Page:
Note: This is a guest post written by Roger Dutta, a loving doggie parent. Thanks Roger!
One of the risks of parenting an outdoorsy Frenchie is that it can forage and eat something that causes an allergic reaction. Amongst all the other allergic skin reactions a French Bulldog can have, hives are probably one of the most common. Your pup doesn’t even have to eat anything, sometimes little things such as bee stings, contact with poison ivy bush, or even vaccinations can be the cause of hives.
Hives are round bumps on the skin and tend to be really itchy. If left alone, a bout of hives can subside pretty quickly, often in a matter of days. However, your dog may incessantly bite and scratch the affected areas, further aggravating the problem.
In this post, we explore two key things about this topic; how French Bulldogs get hives and how you can treat them. But first, here are the basics.
What Are French Bulldog Hives?
Hives scientifically referred to as Urticaria, are an acute allergic reaction that manifests as itchy bumps on the skin of Frenchies and other dog breeds. In other words, the body overreacts to an allergen and releases antimicrobial molecules from cells. This is an immune response and they typically trigger inflammatory cells to stop what it perceives as an attack.
Hives are typically dime-sized bumps and can occur all over the body, shoulders, hips, face, and other parts. In some cases, these bumps occur around the eyes, which causes the eyes to be swollen shut.
How dogs react to hives depends on the nature of the pet and the severity of the condition. Some dogs leave the bumps alone, which is a good thing. Others, unfortunately, scratch and bite the hives, which obviously demands swift management. In such cases, one of the most common dog care tips for small dogs with hives is to give them an oatmeal shampoo bath. This helps relieve the itchiness and thus the scratching.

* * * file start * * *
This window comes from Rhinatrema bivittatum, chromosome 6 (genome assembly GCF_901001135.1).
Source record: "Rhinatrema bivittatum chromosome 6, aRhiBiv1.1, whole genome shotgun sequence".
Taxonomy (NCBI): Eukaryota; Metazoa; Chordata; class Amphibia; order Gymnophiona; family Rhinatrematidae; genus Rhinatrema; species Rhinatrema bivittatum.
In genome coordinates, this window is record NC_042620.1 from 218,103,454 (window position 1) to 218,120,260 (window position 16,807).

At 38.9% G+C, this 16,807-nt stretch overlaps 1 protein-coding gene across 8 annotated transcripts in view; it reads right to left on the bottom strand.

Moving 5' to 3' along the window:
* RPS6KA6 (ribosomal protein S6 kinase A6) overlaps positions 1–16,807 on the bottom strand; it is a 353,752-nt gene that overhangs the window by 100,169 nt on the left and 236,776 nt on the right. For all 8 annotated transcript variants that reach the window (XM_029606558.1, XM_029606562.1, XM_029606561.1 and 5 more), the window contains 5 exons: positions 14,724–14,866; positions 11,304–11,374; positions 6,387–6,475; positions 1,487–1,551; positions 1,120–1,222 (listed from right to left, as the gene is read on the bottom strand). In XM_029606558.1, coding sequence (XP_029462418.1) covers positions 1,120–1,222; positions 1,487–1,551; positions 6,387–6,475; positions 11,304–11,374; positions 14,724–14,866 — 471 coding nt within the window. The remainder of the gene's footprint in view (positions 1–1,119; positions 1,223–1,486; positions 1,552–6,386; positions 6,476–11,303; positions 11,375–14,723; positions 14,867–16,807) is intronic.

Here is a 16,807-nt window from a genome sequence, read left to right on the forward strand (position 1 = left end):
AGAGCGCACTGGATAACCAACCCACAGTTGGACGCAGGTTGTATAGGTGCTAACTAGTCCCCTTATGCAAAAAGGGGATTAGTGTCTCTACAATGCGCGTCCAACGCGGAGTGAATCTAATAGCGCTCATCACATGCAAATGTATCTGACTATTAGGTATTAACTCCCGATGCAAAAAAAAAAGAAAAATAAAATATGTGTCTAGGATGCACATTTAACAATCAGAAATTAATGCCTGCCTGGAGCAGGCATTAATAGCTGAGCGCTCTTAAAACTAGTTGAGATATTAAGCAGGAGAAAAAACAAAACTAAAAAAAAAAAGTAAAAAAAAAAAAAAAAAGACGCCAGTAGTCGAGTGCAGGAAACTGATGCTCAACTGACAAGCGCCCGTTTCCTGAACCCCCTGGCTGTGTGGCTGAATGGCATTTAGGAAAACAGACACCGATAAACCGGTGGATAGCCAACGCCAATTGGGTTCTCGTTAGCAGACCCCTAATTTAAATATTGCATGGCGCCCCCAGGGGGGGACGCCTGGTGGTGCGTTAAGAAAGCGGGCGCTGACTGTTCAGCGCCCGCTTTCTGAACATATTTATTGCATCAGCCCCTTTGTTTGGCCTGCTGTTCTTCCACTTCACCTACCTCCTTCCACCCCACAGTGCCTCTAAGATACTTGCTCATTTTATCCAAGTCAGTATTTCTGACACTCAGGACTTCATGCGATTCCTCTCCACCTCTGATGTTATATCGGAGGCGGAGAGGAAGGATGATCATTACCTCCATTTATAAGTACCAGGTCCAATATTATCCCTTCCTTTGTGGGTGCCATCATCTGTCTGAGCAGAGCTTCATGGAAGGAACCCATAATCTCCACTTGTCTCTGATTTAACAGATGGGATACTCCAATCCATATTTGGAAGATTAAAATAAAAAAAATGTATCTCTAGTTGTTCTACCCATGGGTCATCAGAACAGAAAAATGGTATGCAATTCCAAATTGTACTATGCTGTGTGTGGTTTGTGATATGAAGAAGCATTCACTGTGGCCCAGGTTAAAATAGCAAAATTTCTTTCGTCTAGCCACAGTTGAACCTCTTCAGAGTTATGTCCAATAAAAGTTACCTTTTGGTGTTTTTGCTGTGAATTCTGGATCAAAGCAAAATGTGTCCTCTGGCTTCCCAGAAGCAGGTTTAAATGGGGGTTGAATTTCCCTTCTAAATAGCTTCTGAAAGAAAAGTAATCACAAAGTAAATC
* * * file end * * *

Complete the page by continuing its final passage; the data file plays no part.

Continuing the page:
How Do French Bulldogs Get Hives?
As mentioned earlier, hives are a type of allergic reaction. That means they can be caused by a variety of different allergens.
Hives can be caused by a single ingredient present in your dog’s food, for example. Therefore, vets often recommend special grain-free diets or home-cooked meals to remove potential food allergens. Switching dog food brands or going home-cooked for a while is a good way to find out if your Frenchie has food allergies that are causing the hives.
Hives can also be caused by allergic reactions to vaccines. Is your pup developing these bumps after a vaccination? If that’s the case, then it’s best to speak to the vet. He or she may recommend a shot of antihistamines before the vaccination next time.
More often than not, the allergy is caused by something in the environment. If your Frenchie has developed the problem after taking exercising outdoors then the possibilities are endless. Anything from poison ivy and insecticide to an insect bite can turn out to be the allergen causing the issue. If it’s something as random as an insect bite, then the possibility of the condition recurring is low.
The Best Ways to Treat French Bulldog Hives
The first step towards treating hives is to calm down. Hives may look ugly, but they are usually easily treatable using antihistamines like Benadryl. Vets in some cases may prescribe steroids, but they do that only if the condition is severe.
In most cases, hives simply go away on their own. This happens when the allergen causing the reaction passes out of the body through bodily functions. However, a dog that’s continuously exposed to an environmental allergen may face recurring bouts of hives. In this instance, vets will most likely recommend an allergy test to zero in on the allergen causing the reaction so you can take steps to prevent it occurring.
One of the most important aspects of treating hives in French Bulldogs is to provide relief. Hives can be itchy and thus a soothing bath using oatmeal shampoos is a good start.
You can also use an anti-itch topical product like calamine lotion to soothe the affected areas. Calamine lotion is non-toxic and can be applied around your pup’s muzzle and near the eyes as it doesn’t cause irritation. Of course, before using any remedy, be sure to check with your vet to see if it’s a good option.
Perhaps the most common remedy and one that most pet parents go-to is to start their dogs on Benadryl (Diphenhydramine). The dosage is 1mg per pound of bodyweight for dogs. However, it’s best to consult a vet for the proper dosage suited for your Frenchie. In most cases, this treatment is pretty effective in reducing the swelling and you may see visible results in as little as 30 minutes.
About the author:
Being a doggie parent, Roger has rescued, lived with, and has dealt with the heartbreak of losing dogs. He likes sharing experiences that he picked up along the way. He uses his words as the choice of weapon to ensure all dogs get the care and love they deserve.